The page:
LAS VEGAS — Use of a goal-directed opioid reduction strategy successfully reduced opioid prescriptions at discharge at one institution with no significant increase in post-discharge refill rates, according to results presented at the American Academy of Orthopaedic Surgeons Annual Meeting.
As part of an institutional quality improvement initiative, Trevor Grace, MD, and colleagues at the University of California, San Francisco aimed to reduce the median discharge opioid prescriptions by 10% compared to the preceding 6-months in the department of orthopedic surgery. Prescribers received feedback every 6 weeks summarizing their progress toward reaching the established goal, as well as advice on providing multimodal, non-narcotic pain management strategies.
Reduction in opioid prescriptions
Using an institutional clinical database, researchers collected and quantified opioid prescription data between patients treated during the 6-month study period (n=429) and patients treated 6-months prior to the initiative (n=401). Demographic and inpatient data, pre-discharge opioid requirements, discharge prescription quantities and post-discharge refill rates were compared between the two groups.
“There was a significant decline in the median discharge opioid prescription for the entire cohort, as well as for all subspecialties except for sports [medicine] and spine,” Grace told Healio.com/Orthopedics.
Although opioids consumed by patients in the hospital 24 hours before discharge were comparable between both groups, in his presentation Grace noted a significantly lower quantity of discharge prescriptions in the intervention group.
“Post-discharge refill rates were comparable between the intervention group and the pre-intervention group at all time points,” Grace said.
Benefits of transparency, education
Grace said he believes the transparency of their initiative helped prompt the behavioral change in prescribers. He added that the presence of this initiative provided an incentive to teach patients about the dangers of excessive opioid prescriptions and that they often do not need as many opioids for pain management which also helped reduce prescriptions.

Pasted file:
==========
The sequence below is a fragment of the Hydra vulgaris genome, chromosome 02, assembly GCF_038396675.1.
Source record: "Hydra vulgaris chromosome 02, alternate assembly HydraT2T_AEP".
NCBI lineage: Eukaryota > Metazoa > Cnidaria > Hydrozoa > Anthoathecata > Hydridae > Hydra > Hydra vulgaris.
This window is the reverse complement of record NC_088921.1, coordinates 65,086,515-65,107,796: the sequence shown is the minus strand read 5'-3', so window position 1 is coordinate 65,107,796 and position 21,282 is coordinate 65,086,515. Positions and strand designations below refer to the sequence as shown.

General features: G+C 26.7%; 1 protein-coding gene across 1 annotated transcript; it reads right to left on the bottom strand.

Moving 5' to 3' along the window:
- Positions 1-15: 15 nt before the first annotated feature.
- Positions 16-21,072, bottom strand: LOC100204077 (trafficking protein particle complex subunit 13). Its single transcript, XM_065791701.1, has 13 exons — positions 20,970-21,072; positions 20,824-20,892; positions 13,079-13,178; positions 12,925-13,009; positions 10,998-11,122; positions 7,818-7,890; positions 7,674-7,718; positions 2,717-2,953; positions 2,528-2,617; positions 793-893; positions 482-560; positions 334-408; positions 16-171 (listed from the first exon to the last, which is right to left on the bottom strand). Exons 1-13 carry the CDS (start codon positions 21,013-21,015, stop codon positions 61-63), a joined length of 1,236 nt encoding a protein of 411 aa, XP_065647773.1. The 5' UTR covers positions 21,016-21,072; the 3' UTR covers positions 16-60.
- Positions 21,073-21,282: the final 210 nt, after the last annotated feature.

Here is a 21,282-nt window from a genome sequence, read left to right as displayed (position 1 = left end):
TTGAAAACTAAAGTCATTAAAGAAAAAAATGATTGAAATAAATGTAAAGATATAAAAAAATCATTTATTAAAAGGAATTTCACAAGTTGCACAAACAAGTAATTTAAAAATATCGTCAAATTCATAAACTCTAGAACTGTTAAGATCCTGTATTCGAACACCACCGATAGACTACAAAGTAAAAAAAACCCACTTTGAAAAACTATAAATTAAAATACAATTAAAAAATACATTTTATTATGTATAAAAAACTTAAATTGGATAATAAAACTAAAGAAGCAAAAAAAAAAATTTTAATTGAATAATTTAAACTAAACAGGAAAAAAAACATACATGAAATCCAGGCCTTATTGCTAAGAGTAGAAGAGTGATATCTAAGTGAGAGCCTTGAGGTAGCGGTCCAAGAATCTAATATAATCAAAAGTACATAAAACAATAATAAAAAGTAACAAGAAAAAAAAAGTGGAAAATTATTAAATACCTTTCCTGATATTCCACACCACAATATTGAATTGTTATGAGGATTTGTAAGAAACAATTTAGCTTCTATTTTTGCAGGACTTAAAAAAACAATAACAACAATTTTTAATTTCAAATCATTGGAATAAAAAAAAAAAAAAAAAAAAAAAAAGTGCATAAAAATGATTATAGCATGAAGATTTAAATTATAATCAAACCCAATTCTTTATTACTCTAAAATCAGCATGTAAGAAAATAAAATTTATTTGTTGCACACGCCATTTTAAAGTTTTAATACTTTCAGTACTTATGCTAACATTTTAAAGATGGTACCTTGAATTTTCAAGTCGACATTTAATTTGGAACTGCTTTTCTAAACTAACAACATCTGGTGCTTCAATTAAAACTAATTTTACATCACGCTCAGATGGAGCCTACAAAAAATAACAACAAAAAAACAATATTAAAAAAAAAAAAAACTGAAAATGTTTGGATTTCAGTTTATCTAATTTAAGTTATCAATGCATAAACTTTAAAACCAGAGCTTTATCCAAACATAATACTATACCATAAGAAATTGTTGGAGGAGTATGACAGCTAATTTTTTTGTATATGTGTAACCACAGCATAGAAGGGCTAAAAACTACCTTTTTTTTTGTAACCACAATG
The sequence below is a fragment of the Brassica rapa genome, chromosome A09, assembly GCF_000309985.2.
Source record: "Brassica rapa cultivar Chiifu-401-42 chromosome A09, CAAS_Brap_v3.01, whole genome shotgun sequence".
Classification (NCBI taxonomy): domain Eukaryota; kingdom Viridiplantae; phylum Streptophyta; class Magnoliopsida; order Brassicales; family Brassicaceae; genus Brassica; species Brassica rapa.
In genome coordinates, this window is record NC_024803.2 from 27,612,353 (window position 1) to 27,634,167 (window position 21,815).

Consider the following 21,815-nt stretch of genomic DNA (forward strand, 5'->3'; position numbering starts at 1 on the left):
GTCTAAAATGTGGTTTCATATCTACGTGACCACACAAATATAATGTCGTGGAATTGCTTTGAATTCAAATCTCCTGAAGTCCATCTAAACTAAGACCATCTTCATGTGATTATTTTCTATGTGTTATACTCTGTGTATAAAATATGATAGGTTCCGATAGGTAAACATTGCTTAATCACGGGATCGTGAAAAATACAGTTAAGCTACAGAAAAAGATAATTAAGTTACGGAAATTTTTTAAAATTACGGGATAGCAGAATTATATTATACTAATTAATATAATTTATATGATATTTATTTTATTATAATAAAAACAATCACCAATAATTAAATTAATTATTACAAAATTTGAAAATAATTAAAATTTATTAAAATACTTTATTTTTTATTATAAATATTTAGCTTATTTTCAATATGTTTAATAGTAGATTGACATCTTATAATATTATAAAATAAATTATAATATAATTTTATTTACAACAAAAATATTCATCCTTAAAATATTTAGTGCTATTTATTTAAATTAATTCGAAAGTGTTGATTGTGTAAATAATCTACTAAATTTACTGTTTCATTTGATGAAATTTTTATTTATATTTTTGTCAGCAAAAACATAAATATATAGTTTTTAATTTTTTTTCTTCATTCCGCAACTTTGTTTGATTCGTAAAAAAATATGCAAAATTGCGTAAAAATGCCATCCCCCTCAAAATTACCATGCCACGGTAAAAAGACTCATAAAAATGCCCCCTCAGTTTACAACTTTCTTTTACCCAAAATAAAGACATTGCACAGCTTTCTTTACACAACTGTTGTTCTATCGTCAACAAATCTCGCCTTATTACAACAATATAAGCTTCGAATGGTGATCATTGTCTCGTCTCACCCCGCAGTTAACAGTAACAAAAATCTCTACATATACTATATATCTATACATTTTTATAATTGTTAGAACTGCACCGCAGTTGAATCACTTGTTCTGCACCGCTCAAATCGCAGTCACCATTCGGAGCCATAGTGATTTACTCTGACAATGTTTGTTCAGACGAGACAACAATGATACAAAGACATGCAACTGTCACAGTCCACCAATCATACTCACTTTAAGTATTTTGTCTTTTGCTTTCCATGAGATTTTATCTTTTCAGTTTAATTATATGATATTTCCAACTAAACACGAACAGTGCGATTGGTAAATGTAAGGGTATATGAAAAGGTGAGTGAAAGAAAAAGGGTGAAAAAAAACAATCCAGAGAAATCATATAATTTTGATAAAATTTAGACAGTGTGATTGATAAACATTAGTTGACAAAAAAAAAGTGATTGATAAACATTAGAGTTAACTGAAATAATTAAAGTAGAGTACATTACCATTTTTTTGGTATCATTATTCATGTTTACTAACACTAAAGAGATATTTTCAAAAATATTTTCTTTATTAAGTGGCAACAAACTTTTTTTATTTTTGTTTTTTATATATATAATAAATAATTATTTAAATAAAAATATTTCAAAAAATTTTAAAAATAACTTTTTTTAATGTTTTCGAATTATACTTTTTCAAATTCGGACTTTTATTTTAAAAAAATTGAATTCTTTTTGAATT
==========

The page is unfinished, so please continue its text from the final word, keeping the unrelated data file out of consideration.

“Patients often request large quantities of opioid pills on discharge as they interpret this as a lower chance of postoperative pain. They often do not acknowledge the dangers of excessive prescriptions,” Grace said. “Our opioid reduction initiative gave providers leverage to counter these requests for more pills, and to engage in meaningful dialogue on why we need to give less.”
According to Grace, the next step is to get more post-discharge information, such as how many opioids patients are consuming postoperatively. He noted his institution has begun collecting data on how many opioids patients are taking day-to-day postoperatively and comparing that to how many opioids have been prescribed.
“[Surgeons or providers should] try to tailor the discharged prescriptions to patient needs because we are trying to minimize the number of leftover unused pills out there that could be misused or diverted to some non-medical purpose, like recreational use,” Grace said. – by Casey Tingle
Grace TR, et al. Abstract 459. Presented at: American Academy of Orthopaedic Surgeons Annual Meeting; March 12-16, 2019; Las Vegas.
Disclosure: Grace reports no relevant financial disclosures.